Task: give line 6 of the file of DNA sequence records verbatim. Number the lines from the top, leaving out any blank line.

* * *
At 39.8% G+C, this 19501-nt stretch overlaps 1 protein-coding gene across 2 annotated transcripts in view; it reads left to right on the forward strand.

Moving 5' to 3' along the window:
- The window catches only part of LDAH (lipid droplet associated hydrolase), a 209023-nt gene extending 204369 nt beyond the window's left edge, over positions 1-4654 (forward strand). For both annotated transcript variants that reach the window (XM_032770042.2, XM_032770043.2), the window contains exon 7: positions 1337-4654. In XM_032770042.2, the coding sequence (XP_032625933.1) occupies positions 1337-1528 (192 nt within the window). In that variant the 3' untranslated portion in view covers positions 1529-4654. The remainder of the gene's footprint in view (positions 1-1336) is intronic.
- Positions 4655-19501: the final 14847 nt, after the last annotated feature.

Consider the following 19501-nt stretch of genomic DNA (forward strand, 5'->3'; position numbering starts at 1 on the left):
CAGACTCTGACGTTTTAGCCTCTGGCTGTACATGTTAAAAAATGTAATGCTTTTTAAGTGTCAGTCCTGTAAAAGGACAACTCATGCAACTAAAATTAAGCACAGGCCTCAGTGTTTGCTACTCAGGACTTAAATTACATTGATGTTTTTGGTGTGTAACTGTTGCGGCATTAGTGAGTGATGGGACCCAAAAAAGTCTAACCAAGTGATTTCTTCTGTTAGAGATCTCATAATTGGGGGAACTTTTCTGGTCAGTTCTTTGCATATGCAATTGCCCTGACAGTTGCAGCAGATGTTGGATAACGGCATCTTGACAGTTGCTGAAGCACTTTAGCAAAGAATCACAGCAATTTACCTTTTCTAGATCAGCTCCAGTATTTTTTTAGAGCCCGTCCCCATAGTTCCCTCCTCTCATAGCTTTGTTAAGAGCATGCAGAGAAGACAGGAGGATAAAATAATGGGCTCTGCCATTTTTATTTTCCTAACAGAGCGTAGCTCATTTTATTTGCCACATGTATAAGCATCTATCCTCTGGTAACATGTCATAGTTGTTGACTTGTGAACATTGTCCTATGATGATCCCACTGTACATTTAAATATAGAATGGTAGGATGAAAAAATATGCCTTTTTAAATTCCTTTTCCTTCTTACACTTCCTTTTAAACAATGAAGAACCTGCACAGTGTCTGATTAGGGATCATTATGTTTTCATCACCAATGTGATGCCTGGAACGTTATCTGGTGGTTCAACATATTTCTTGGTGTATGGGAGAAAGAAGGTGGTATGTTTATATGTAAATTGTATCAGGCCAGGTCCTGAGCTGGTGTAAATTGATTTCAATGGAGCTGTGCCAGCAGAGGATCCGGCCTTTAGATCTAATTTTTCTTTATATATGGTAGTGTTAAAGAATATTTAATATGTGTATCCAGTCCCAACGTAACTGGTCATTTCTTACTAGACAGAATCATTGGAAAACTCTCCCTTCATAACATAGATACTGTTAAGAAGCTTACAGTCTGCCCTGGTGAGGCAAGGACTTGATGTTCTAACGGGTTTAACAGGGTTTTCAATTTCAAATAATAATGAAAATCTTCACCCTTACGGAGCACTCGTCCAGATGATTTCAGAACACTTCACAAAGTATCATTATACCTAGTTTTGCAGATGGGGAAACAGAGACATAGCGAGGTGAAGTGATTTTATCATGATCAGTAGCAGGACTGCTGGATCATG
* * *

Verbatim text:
CAGACTCTGACGTTTTAGCCTCTGGCTGTACATGTTAAAAAATGTAATGCTTTTTAAGTGTCAGTCCTGTAAAAGGACAACTCATGCAACTAAAATTAAGCACAGGCCTCAGTGTTTGCTACTCAGGACTTAAATTACATTGATGTTTTTGGTGTGTAACTGTTGCGGCATTAGTGAGTGATGGGACCCAAAAAAGTCTAACCAAGTGATTTCTTCTGTTAGAGATCTCATAATTGGGGGAACTTTTCTGGTCAGTTCTTTGCATATGCAATTGCCCTGACAGTTGCAGCAGATGTTGGATAACGGCATCTTGACAGTTGCTGAAGCACTTTAGCAAAGAATCACAGCAATTTACCTTTTCTAGATCAGCTCCAGTATTTTTTTAGAGCCCGTCCCCATAGTTCCCTCCTCTCATAGCTTTGTTAAGAGCATGCAGAGAAGACAGGAGGATAAAATAATGGGCTCTGCCATTTTTATTTTCCTAACAGAGCGTAGCTCATTTTATTTGCCACATGTATAAGCATCTATCCTCTGGTAACATGTCATAGTTGTTGACTTGTGAACATTGTCCTATGATGATCCCACTGTACATTTAAATATAGAATGGTAGGATGAAAAAATATGCCTTTTTAAATTCCTTTTCCTTCTTACACTTCCTTTTAAACAATGAAGAACCTGCACAGTGTCTGATTAGGGATCATTATGTTTTCATCACCAATGTGATGCCTGGAACGTTATCTGGTGGTTCAACATATTTCTTGGTGTATGGGAGAAAGAAGGTGGTATGTTTATATGTAAATTGTATCAGGCCAGGTCCTGAGCTGGTGTAAATTGATTTCAATGGAGCTGTGCCAGCAGAGGATCCGGCCTTTAGATCTAATTTTTCTTTATATATGGTAGTGTTAAAGAATATTTAATATGTGTATCCAGTCCCAACGTAACTGGTCATTTCTTACTAGACAGAATCATTGGAAAACTCTCCCTTCATAACATAGATACTGTTAAGAAGCTTACAGTCTGCCCTGGTGAGGCAAGGACTTGATGTTCTAACGGGTTTAACAGGGTTTTCAATTTCAAATAATAATGAAAATCTTCACCCTTACGGAGCACTCGTCCAGATGATTTCAGAACACTTCACAAAGTATCATTATACCTAGTTTTGCAGATGGGGAAACAGAGACATAGCGAGGTGAAGTGATTTTATCATGATCAGTAGCAGGACTGCTGGATCATG